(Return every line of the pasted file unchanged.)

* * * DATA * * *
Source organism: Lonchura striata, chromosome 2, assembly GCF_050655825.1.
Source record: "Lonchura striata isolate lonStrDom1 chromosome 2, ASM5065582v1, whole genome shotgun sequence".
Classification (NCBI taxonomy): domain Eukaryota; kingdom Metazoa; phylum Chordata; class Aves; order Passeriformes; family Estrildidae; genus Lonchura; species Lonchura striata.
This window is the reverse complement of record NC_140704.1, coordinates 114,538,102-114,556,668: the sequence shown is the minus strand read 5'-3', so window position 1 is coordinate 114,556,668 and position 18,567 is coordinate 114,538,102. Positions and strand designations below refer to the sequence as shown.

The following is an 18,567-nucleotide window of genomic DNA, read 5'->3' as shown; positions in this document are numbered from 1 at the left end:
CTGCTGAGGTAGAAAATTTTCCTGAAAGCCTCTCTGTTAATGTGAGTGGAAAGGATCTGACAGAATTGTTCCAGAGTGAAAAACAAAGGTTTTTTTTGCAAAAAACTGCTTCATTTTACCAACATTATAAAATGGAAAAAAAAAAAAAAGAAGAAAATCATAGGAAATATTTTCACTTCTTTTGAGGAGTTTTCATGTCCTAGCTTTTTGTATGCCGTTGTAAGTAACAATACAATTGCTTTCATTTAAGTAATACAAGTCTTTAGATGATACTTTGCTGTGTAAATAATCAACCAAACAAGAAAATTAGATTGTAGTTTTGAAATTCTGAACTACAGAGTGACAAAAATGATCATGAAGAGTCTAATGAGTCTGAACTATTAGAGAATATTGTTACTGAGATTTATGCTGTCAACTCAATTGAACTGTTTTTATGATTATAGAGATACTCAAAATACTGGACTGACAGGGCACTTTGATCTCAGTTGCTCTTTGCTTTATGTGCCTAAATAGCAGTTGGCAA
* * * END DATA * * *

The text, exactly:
Source organism: Lonchura striata, chromosome 2, assembly GCF_050655825.1.
Source record: "Lonchura striata isolate lonStrDom1 chromosome 2, ASM5065582v1, whole genome shotgun sequence".
Classification (NCBI taxonomy): domain Eukaryota; kingdom Metazoa; phylum Chordata; class Aves; order Passeriformes; family Estrildidae; genus Lonchura; species Lonchura striata.
This window is the reverse complement of record NC_140704.1, coordinates 114,538,102-114,556,668: the sequence shown is the minus strand read 5'-3', so window position 1 is coordinate 114,556,668 and position 18,567 is coordinate 114,538,102. Positions and strand designations below refer to the sequence as shown.

The following is an 18,567-nucleotide window of genomic DNA, read 5'->3' as shown; positions in this document are numbered from 1 at the left end:
CTGCTGAGGTAGAAAATTTTCCTGAAAGCCTCTCTGTTAATGTGAGTGGAAAGGATCTGACAGAATTGTTCCAGAGTGAAAAACAAAGGTTTTTTTTGCAAAAAACTGCTTCATTTTACCAACATTATAAAATGGAAAAAAAAAAAAAAGAAGAAAATCATAGGAAATATTTTCACTTCTTTTGAGGAGTTTTCATGTCCTAGCTTTTTGTATGCCGTTGTAAGTAACAATACAATTGCTTTCATTTAAGTAATACAAGTCTTTAGATGATACTTTGCTGTGTAAATAATCAACCAAACAAGAAAATTAGATTGTAGTTTTGAAATTCTGAACTACAGAGTGACAAAAATGATCATGAAGAGTCTAATGAGTCTGAACTATTAGAGAATATTGTTACTGAGATTTATGCTGTCAACTCAATTGAACTGTTTTTATGATTATAGAGATACTCAAAATACTGGACTGACAGGGCACTTTGATCTCAGTTGCTCTTTGCTTTATGTGCCTAAATAGCAGTTGGCAA